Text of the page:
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Getty Exhibition Showcases Japanese Lacquer Masterpieces
Unknown maker, Japanese, The Mazarin Chest, about 1640. Wood covered in black lacquer with gold and silver hiramakie and takamakie lacquer; inlaid with gold, silver and shibuichi alloy; and mother-of-pearl shell; gilded copper fittings. Object: H: 59 X W: 101.5 X D: 63.9 cm. EX 2009.2.1. Victoria and Albert Museum, London, England, 412(1-2)-1882@ V&A Images.
LOS ANGELES, CA.- Sometime around 1640, Japanese craftsmen at a lacquer workshop in Kyoto finished what was to become one of their country’s most beautiful historical treasures: a masterpiece of black and gold lacquer known today as the Mazarin Chest. Lavishly decorated with scenes from Japanese literature including the Tale of Genji and the Tale of the Soga Brothers, the chest is among the finest examples of a type of lacquer decoration perfected by the Japanese for European consumers.

Made for export, the chest was shipped to Europe and was owned by a series of prominent collectors during the next 200 years. In 1882, it was purchased by the Victoria and Albert Museum in London , becoming a star attraction in that museum’s collection of Japanese art. However, centuries of cumulative exposure to light and changes in humidity and temperature caused a gradual deterioration in the chest’s condition, rendering it too fragile for display or transport by 2004. A Getty grant made its restoration possible.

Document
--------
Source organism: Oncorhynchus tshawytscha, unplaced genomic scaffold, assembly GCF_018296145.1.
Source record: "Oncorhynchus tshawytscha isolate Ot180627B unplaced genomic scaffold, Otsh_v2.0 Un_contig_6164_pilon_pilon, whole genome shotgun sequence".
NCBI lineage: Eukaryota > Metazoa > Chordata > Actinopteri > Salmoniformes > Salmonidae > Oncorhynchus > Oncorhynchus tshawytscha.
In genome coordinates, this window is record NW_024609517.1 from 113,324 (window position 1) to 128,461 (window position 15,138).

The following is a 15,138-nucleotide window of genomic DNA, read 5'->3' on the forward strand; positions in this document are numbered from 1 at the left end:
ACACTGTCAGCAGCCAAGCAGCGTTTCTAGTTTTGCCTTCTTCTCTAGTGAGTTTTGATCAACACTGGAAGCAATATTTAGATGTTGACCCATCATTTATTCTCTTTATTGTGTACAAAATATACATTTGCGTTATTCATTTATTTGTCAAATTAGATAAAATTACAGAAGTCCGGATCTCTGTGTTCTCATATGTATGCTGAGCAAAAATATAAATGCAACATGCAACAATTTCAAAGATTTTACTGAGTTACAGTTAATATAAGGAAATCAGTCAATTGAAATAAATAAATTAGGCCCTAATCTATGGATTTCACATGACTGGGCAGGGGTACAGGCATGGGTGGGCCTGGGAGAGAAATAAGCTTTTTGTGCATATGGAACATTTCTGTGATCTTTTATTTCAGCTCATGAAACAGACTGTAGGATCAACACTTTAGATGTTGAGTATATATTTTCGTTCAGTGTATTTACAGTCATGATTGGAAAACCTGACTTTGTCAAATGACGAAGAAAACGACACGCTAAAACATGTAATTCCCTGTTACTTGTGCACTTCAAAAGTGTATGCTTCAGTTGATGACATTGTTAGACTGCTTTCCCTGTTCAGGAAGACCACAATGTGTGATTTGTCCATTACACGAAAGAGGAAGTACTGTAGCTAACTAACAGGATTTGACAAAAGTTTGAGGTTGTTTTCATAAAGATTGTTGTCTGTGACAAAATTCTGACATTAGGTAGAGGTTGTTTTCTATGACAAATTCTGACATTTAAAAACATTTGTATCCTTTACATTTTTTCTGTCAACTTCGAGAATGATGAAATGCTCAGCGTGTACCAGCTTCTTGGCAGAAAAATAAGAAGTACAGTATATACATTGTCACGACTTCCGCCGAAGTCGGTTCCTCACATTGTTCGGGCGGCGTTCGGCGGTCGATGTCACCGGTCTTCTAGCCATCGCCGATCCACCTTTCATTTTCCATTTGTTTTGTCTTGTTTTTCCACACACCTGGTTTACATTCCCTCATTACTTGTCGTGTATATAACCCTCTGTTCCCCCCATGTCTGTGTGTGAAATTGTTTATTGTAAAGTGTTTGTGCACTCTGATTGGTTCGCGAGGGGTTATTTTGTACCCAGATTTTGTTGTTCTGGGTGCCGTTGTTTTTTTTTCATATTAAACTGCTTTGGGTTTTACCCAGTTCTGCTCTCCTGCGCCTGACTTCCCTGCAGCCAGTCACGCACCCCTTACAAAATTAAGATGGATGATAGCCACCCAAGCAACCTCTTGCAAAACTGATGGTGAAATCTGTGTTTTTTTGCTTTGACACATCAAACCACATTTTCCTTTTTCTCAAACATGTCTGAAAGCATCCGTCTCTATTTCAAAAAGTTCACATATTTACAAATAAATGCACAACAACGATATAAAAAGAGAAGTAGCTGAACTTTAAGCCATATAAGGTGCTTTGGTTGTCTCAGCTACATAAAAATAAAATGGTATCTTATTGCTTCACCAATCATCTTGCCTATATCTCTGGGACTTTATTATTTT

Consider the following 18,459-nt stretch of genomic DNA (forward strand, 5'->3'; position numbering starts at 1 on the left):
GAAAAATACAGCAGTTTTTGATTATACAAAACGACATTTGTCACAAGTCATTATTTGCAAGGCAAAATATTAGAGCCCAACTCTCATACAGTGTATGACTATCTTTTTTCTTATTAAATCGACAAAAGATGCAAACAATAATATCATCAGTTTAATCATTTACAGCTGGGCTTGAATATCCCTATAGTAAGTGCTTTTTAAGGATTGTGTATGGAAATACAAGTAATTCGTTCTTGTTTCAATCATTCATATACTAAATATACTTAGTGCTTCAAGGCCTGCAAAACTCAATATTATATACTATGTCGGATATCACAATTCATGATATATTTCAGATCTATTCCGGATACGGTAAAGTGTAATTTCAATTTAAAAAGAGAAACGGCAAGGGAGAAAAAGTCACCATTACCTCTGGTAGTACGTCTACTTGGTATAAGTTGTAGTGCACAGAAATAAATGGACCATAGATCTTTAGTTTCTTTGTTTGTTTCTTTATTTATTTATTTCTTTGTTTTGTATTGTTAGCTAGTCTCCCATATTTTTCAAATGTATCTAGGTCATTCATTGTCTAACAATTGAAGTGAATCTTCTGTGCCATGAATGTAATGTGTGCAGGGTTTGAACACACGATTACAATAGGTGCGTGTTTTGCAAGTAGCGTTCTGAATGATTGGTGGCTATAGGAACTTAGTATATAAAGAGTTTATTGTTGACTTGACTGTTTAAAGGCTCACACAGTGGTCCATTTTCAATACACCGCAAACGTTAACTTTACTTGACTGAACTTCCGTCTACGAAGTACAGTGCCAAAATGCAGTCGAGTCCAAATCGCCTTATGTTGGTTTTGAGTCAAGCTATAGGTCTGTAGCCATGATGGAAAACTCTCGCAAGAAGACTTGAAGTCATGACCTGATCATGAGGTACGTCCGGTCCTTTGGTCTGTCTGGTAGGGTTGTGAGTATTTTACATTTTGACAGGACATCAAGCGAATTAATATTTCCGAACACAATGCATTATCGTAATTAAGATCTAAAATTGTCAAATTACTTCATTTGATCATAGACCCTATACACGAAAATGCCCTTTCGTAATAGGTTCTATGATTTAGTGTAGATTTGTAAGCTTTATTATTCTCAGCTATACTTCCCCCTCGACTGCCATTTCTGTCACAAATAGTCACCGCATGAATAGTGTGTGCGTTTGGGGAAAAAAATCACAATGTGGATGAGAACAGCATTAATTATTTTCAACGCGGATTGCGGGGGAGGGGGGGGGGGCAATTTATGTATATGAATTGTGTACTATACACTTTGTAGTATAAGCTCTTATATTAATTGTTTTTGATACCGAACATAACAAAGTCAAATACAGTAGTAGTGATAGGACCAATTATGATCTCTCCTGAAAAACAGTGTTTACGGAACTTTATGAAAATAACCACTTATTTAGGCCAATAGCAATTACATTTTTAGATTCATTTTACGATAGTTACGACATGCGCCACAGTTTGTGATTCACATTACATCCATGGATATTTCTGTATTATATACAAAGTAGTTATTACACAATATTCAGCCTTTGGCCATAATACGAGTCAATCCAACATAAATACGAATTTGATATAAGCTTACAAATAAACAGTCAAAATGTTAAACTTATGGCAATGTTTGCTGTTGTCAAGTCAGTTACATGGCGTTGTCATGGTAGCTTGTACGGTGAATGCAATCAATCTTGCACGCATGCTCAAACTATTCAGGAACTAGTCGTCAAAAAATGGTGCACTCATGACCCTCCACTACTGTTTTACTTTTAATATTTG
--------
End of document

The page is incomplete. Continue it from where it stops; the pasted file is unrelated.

Now, thanks to a collaboration between the Victoria and Albert Museum, the Japanese government, the Getty Foundation, and the J. Paul Getty Museum, the recently restored chest will be on view along with other lacquer pieces as part of the exhibition Tales in Sprinkled Gold: Japanese Lacquer for European Collectors from March 3–May 24, 2009, at the J. Paul Getty Museum at the Getty Center.

“This exhibition will mark the first and possibly only time that these rare objects will travel to the United States , giving local audiences an unprecedented opportunity to view these extraordinary masterpieces,” said Michael Brand, director of the J. Paul Getty Museum. “Funded by the Getty Foundation, the conservation of the Mazarin Chest was a major international undertaking and we are pleased to be able to showcase the results of this work here at the Getty Center .”

Added Deborah Marrow, Director of the Getty Foundation, “We are thrilled that a Getty grant was the catalyst for this wonderful project, helping to bring a truly magical object back to life for future generations to enjoy, and facilitating an international collaboration that will advance the practice of conservation.”

Tales in Sprinkled Gold will bring to the Getty Center both the Mazarin Chest (so named because of the coat of arms of the Mazarin-La Meilleraye family on its French steel key, suggesting it was once in their possession), and the Van Diemen Box (which bears an inscription to Maria Van Diemen, wife of one of the first governor-generals of the Dutch East Indies)—two of the most important and beautiful examples of Japanese export lacquer to have survived to the present day. They are decorated in a traditional Japanese lacquer technique called makie, literally “sprinkled picture.” The decoration is achieved by sprinkling gold or silver powder and flakes over successive layers of lacquer before it dries. It is an extremely difficult technique that requires great skill to build up the necessary layers and complete the design.